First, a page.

### 20130703150015201

```Granular flows confined
between flat, frictional walls
Patrick Richard (1,2), Alexandre Valance (2) and Renaud Delannay (2)
(1) Université Nantes-Angers-Le Mans
IFSTTAR
Nantes, France
(2) Université de Rennes 1
Institut de Physique de Rennes (IPR)
UMR CNRS 6251
Rennes, France
1
Confined flows on a pile
Confined granular flows atop “static” heap
Q fixed → Steady and fully developed flows
2
Sidewalls Stabilized Heap
Complex flows
•From quasi-static packing to ballistic flows (at the free surface)
•Interaction between liquid and “quasi-static” phase (erosion,
accretion)
h
q increases with Q
(PRL Taberlet 2003)
tan q = µI + µw h/W
q
For large Q, q >> qrepose
effective friction coefficients (internal and with sidewalls resp.)
3
Numerical simulations
• Discrete elements methods
tij
nij
part. j
ωi
part. i
δij
•
•
•
•
Soft but stiff frictional spheres
Slightly polydisperse (d ± 20%)
Walls : spheres with infinite mass
Normal force : linear spring and dashpot
Fn = kd +g dd/dt
• Tangential force :Coulomb law regularized by a
linear spring
Ft = -min(kut,µ|Fn|)
• Solve motion equations
µ = 0.5, restitution coefficient e = 0.88
N = 48,000 grains (W = 30d) to N = 6,000 grains (W=5d)
4
2 types of simulations
Periodic Boundary
Conditions (PBC)
Full System (FS)
y
x
z
Both give the same tan q .vs. Input flow rate
x
g
g
Simulate the whole system
Simulate a periodic cell (stream wise)
Input flow rate is a parameter,
The angle of inclination is a parameter
the system chooses its angle
The system chooses its flow rate
5
Packing fraction profiles
n0
n0 ≈ 0.6 : packing fraction in the quasi-static region, q.
Origin of z axis such that : n(z = 0) = n0/2
Profiles of n collapse on a single curve n (z) = (n0 /2) [1+ tanh (z/ln)]
(PRL Richard 2008)
6
Velocity profiles
Except close to jamming, Vx and n share
the same characteristic length : ln
→ depth of the flowing Layer : h = 2ln
The shear rate g  dVx becomes Independent of q for
dz
q > 40 and varies as W1/2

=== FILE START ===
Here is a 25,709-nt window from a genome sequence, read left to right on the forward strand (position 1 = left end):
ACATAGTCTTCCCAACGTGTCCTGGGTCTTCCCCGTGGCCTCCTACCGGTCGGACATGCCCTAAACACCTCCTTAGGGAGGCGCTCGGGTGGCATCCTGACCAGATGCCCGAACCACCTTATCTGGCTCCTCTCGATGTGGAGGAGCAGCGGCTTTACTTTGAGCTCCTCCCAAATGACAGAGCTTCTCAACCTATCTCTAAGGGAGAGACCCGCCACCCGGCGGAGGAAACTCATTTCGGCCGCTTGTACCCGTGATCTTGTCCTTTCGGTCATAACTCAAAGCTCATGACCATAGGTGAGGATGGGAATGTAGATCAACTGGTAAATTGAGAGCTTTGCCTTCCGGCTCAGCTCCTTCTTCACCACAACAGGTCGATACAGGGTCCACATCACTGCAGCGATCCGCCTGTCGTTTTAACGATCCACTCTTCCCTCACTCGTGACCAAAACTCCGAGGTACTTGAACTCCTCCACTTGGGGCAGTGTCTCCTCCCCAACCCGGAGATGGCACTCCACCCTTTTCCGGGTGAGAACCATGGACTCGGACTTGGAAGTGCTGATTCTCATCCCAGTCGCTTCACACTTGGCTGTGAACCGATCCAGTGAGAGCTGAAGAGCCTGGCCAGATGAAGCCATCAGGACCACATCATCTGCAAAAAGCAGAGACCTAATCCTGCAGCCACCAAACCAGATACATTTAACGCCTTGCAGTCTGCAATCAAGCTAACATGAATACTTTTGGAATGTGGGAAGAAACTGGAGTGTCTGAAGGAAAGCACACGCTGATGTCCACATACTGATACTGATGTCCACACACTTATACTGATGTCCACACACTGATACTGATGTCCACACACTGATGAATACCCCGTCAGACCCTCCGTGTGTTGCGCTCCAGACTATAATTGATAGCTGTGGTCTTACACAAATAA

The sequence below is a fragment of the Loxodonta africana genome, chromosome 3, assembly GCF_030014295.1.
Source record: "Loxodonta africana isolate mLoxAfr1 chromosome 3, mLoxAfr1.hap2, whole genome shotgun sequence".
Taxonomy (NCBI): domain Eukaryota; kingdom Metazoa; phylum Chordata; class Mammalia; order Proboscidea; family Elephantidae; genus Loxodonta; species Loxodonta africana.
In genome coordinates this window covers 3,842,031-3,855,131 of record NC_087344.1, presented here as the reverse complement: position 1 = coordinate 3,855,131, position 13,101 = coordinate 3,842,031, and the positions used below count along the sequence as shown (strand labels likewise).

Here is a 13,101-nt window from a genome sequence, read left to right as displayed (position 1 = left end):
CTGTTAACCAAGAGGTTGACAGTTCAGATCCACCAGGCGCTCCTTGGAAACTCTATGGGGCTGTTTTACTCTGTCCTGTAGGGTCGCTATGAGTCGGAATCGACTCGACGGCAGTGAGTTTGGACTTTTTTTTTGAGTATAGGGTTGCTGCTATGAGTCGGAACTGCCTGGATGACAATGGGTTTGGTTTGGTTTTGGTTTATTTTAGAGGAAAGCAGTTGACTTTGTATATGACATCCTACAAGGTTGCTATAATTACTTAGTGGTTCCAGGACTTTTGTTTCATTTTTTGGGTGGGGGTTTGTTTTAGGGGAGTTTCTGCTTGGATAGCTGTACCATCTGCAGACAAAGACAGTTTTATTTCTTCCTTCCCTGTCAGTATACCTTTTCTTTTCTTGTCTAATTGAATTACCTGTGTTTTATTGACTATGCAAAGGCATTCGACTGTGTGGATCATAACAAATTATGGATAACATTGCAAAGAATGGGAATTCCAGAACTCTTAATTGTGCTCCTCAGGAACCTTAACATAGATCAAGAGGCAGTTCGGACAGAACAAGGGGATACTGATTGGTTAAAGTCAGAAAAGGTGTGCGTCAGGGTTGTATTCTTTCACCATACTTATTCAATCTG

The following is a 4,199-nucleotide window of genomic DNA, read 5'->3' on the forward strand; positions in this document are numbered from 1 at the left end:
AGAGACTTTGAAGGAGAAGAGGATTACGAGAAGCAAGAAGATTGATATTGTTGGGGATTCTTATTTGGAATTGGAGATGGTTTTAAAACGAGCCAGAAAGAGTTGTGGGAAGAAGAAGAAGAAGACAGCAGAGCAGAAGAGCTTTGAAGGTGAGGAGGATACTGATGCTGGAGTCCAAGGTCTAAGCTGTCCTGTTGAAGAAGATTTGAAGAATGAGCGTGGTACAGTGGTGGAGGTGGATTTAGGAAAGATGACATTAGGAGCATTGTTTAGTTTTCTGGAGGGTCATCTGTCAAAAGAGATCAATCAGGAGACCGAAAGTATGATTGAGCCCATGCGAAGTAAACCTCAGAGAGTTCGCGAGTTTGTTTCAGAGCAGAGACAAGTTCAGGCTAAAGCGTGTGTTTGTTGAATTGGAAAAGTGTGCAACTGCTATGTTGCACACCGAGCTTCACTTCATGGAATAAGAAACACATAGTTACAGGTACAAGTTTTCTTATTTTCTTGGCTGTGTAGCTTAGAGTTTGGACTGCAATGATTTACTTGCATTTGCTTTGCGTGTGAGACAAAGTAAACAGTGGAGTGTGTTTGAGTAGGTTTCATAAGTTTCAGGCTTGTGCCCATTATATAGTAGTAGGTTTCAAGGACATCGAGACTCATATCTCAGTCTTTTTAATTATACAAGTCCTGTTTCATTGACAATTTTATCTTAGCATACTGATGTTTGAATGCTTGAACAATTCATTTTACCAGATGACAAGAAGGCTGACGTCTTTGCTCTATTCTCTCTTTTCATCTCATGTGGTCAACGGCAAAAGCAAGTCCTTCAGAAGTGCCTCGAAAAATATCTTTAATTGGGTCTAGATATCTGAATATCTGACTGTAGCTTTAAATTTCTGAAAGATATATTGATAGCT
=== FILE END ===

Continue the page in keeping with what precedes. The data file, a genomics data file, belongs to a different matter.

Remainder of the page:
7
Characteristic length
• The characteristic length ln scales with W and increases
with inclination (as required ).
• Allows to obtain µI and µw
8
Effective friction coefficients
• The eff. Friction coefficients (especially mw) are more sensitive
to the variation of mgw than to the variation of mgg
• The fact that mI varies with mgw is interesting (effect of the
boundaries on the local rheology : mI =m(I))
Sidewall friction
The resultant sidewall friction coefficient

(PRL Richard 2008)

m   w  yyw

w
 w   x   yz y
w
xy
•Also scales with ln
•In the flowing layer (y < ln),
µ remains close to the
microscopic friction mgw.
•µ decreases sharply at
greater depths, but most
grains slip on sidewalls.
10
Particle motion
Experiments
• Cage motion
• jumps
• Quick jumps become
less frequent deeper in
the pile,  increasing
the residence time in
cages.
• While trapped, grains describe a random oscillatory motion
– with zero mean displacement
– negligible contribution to the mean resultant wall friction force.
• As trapping duration grows with depth, the resultant wall friction
11
weakens
Sidewall friction
The
grain-wall
friction
coefficient governs the value
of the plateau reached close
to the free surface
z/d
The effect of the grain-grain
friction coefficient is weak : the
dissipation at the sidewalls is
crucial!
12
Viscoplastic rheology µ(I)
m

P
, I
gd
P

Collapse for low values of I (< 0.5) or eq. Large packing fractions (0.35 - 0.6)
The rheology based on a local friction law µ(I) breaks down in the quasi-static and
the dilute zones
13
Viscosity
mP
• Effective viscosity (cf. Michel Louge talk) :  
g
Effective viscosity vs the rescaled depth z/lν
14
Viscosity
Effective viscosity vs the volume fraction
Seems adequate in the « liquid » and « quasi-static » zones.
Normalisation by T for the dilute part? (kinetic theory)
15
Scaling
• Flow rate per unit width
Q* vs tanq for differents
width W.
Q*sim W5/2
To compare with the
experiments (cf. M. Louge) :
Q*exp W3/2
Question
Everything looks similar in the simulations and in the
experiments (at least qualitatively).
BUT, the scaling in W is different, with qualitative
effects :
gexp  1
gsim  W
W
the shear rate increases with W in the simulations, it
decreases in the experiments.
Why???
17
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